However, within a couple of weeks the Indian health authorities had rejected these claims, saying that all the cases were in fact extensively drug resistant, that is XDR TB infections.10 In April though the government apparently quietly confirmed the strain.11
Although the number of known cases in India is small they are geographically dispersed. In addition to those at the Hinduja hospital in Mumbai there had been six cases at the St. John’s National Academy of Health Sciences in Bangalore and a further two at the All India Institute of Medical Sciences in New Delhi.12
It is also understood that at least one of these people is HIV positive but they are not yet receiving antiretroviral therapy.13 The current international guidelines are that people with HIV and TB co infection, should start antiretroviral therapy between two and eight weeks after starting their TB treatment.14
Further developments with these patients include the fact that the National Tuberculosis Institute at Bangalore confirmed that all eight patients whose sputum samples were sent to it for retesting, showed resistance to all known first and second line TB drugs, although two patients from Mumbai were sensitive to one second line drug.15
In May 2012 it was reported that five of the nine TB patients at Hinduja hospital who were detected as being resistant to all TB drugs were responding well to treatment. They were being treated with a ‘salvage regime’ of four antibiotics used in the treatment of other diseases.16 It was repeated that the doctors at Hinduja continued to believe that this form of TB is different to XDR TB as there are fewer treatment options. In June 2012 it was reported that one of the eight patients whose sample was sent to Bangalore had died.17
In July 2012 the death occurred of one of the 12 patients originally diagnosed in Mumbai with extremely drug resistant (XXDR) TB, and in December it was reported that a second resident had died of extremely drug resistant TB (XXDR-TB) in Navi Mumbai. 1819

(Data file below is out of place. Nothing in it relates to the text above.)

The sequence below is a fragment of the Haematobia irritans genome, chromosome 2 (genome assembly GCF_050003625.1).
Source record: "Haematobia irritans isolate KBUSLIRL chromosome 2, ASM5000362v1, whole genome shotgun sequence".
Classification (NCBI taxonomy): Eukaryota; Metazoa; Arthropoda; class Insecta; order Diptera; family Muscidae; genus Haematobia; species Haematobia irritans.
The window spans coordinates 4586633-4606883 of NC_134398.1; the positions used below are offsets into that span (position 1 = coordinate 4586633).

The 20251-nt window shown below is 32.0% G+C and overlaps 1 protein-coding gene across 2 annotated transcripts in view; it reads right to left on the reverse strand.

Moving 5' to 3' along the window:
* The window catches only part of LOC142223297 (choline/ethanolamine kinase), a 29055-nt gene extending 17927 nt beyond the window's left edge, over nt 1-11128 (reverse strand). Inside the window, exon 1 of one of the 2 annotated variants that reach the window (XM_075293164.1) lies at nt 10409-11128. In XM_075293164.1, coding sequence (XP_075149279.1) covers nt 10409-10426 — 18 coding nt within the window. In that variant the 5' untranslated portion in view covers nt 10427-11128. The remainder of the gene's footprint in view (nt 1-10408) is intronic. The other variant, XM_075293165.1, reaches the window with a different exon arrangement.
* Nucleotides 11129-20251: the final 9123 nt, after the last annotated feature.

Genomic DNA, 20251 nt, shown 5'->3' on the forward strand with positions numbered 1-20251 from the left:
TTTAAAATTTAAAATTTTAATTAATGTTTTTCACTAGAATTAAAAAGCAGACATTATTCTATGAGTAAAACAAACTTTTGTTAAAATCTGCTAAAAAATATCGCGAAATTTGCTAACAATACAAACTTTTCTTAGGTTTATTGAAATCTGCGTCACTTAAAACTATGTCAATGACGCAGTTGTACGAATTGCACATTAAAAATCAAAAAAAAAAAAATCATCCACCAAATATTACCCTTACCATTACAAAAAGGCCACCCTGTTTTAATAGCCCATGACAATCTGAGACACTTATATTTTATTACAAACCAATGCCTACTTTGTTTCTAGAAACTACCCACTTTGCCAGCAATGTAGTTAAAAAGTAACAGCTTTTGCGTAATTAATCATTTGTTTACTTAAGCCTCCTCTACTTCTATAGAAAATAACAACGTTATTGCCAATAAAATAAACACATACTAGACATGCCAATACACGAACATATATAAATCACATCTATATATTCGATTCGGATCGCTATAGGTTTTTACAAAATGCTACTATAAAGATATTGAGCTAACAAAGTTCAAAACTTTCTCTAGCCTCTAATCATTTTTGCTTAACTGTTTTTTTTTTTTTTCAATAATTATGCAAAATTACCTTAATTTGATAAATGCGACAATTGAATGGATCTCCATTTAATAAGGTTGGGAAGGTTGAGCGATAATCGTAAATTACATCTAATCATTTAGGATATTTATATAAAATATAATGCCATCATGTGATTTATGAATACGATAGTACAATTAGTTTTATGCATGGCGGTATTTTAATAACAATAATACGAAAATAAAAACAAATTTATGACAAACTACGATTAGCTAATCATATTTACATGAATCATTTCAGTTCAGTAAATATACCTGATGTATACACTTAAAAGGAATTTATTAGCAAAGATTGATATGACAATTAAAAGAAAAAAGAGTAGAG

In April 2013 it was reported that of the original 12 patients six had since died. The other six had responded to medication, and as a result had been downgraded to having XDR, or extensively drug resistant TB. As a result there were not considered to be any patients in the city with totally drug resistant, or XXDR TB.20
In September 2013 it was reported that a recent study conducted at the Kokilaben Hospital in Andheri, had shown that out of 21 children with TB, a number had MDR TB, and one of them had Totally drug resistant TB. Also, 72% of the 21 children with TB had contracted the disease from their community and not their immediate family.21
Although the terms XXDR, extremely drug resistant, and totally drug resistant have all been widely used in the public media, and to a lesser extent in the medical literature, none of these terms are currently recognized by WHO. WHO considers all these cases of drug resistant TB to be varying forms of XDR TB, as they do all satisfy the definition of XDR TB.
In March 2012 WHO convened a meeting to discuss whether there should be a new definition, but decided that because of the current lack of drug susceptibility testing for some of the TB drugs, that they would not have any new terms but would continue to consider all these other strains to be XDR TB.22 However, as Camilla Rodrigues the lab chief at the Hinduja hospital where most of India’s cases of “totally drug resistant TB” have been found, said:
“the strain’s total drug resistance was indeed difficult to confirm in a lab. But, .. it was easily confirmed in clinical practice.”23
This is indeed true, but what is practical for describing a clinical situation is not necessarily appropriate when defining a term to be used for global monitoring of resistant TB. Defining the term totally drug resistant by reference to the testing that has been done, is very unsatisfactory when so few laboratories are able to test for second line and other TB drugs.24
A more satisfactory way forward clearly needs to be found with these definitions, and one possibility is to call this type of TB “XDR plus” TB, meaning TB which satisfies the criteria for XDR TB, but where there is additional resistance.